Helicopter crash during aerial ignition operations likely caused by loose fuel line
There was one death and two serious injuries in the 2019 crash in Texas
This article was first published on Aviation Fire
The National Transportation Safety Board has released its factual report into the March 27, 2019 crash of an AS350 helicopter during prescribed fire operations in Texas. Three people were on board, a pilot and two firefighters. The surviving firefighter and pilot were able to exit the helicopter; however, the second firefighter was partially ejected and sustained fatal injuries. The pilot sustained serious injuries and the surviving firefighter’s injuries were minor. The two injured were taken to a hospital in stable condition after rescuers pulled them from the wreckage using jaws and airbags.
the firefighter killed was Daniel Laird, crew captain of the Tahoe Helitack in California. He left behind a wife and a young daughter.
Mr. Laird was a US Forest Service employee who, along with the other firefighter and the pilot, was on an aerial lighting mission in the Sam Houston National Forest. Their equipment dropped plastic spheres that ignited after hitting the ground, helping to ignite the directed fire. The vessel came to rest outside the active prescribed burn zone and there was no additional fire caused by the crash.
The pilot and surviving crew member reported that after completing the application of the plastic spheres, they began to fly towards the staging area when the engine lost all power.
Most NTSB accident reports are fairly straightforward, but this report, due to the way it is written, still leaves a little doubt as to the cause of the engine failure. However, there are signs pointing to a loose fuel line.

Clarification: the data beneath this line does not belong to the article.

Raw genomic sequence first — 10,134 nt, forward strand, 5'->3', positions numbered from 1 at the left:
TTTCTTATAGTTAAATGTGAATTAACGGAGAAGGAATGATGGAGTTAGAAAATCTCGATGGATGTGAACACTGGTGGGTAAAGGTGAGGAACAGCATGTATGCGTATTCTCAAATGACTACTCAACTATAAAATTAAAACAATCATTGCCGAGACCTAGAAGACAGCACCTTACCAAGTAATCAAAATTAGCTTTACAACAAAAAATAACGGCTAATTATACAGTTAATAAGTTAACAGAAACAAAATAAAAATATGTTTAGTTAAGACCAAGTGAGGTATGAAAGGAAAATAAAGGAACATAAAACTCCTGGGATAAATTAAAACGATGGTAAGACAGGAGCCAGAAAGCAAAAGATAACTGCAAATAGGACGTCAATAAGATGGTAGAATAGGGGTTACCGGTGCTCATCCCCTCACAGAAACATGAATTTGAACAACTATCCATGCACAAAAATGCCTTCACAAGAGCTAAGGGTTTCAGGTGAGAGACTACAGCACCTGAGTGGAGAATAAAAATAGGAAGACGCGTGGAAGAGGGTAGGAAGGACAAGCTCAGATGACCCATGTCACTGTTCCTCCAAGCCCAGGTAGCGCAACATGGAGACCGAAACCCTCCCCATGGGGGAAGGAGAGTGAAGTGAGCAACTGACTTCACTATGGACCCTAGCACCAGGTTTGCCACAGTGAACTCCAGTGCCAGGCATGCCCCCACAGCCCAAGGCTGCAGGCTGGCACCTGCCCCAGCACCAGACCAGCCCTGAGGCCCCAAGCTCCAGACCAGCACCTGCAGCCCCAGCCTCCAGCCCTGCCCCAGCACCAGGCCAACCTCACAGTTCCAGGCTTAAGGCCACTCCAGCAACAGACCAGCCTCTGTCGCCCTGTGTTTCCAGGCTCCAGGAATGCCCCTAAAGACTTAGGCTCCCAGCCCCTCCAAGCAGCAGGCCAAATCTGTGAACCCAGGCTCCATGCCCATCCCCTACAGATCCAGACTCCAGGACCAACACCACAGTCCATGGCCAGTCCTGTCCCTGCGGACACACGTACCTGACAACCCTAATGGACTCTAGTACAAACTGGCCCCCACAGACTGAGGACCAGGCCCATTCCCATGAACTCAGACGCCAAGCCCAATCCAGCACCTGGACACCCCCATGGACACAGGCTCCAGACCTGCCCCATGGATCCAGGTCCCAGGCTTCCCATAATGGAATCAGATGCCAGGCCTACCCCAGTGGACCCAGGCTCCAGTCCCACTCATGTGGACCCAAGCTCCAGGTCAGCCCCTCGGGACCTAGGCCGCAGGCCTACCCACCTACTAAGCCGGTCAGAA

“The fuel line between the firewall and the hydro-mechanical unit (HMU) was loose and the required safety cable was not installed,” it says, and no other anomalies were found. It does not say if the fuel line was loose enough to cause the engine to lose power.
From the NTSB report:
Federal Aviation Administration inspectors at the Houston Flight Standards District Office interviewed Mountain Air’s maintenance manager, who said that on February 14, 2019, the USFS requested to validate the helicopter’s weight and balance. The helicopter was emptied of fuel, requiring the disconnection of the main fuel line. After checking the weight and balance, the main fuel line was reconnected. The maintenance manager had another mechanic verify that the fuel lines were reconnected, which was reportedly accomplished. The mechanic who performed the work informed the operator that he was “convinced” that he had tightened and secured the line. There was no further maintenance work involving the opening of the fuel line after that day. On February 23, 2019, the helicopter engine failed to ignite and the igniters and/or engine ignition box were replaced. A review of maintenance records revealed that the helicopter flew approximately 24.9 hours after weight and balance performed on February 14, 2019.
On March 25, 2019, the pilot reported to management that the fuel pressure light had “blinked” during a flight “a few days prior”; the pilot turned the fuel pump on, turned it off, and the light never reappeared. The pilot was advised to monitor the situation and report if it happens again.
Following the accident, the digital engine control unit (DECU) was removed and sent to the manufacturer for data download. On April 11, 2019, the DECU was uploaded under the auspices of the FAA. The last recorded fault was a “P3 drift or engine flameout”.
The helicopter, N818MC, was owned by Mountain Air Helicopters, Inc. The company owns five other helicopters and an FAA-registered Cessna 414A.
In 2015 two were killed in Mississippi under similar circumstances during a prescribed burn when an engine failure brought down a helicopter performing aerial ignition operations. A third person was seriously injured.
Our point of view
Flying low and slow in a single-engine helicopter while lighting fire under the plane is obviously very, very dangerous. These three deaths offer a very compelling rationale for using drones for aerial lighting instead of manned aircraft.
Thanks and hats off to Sean.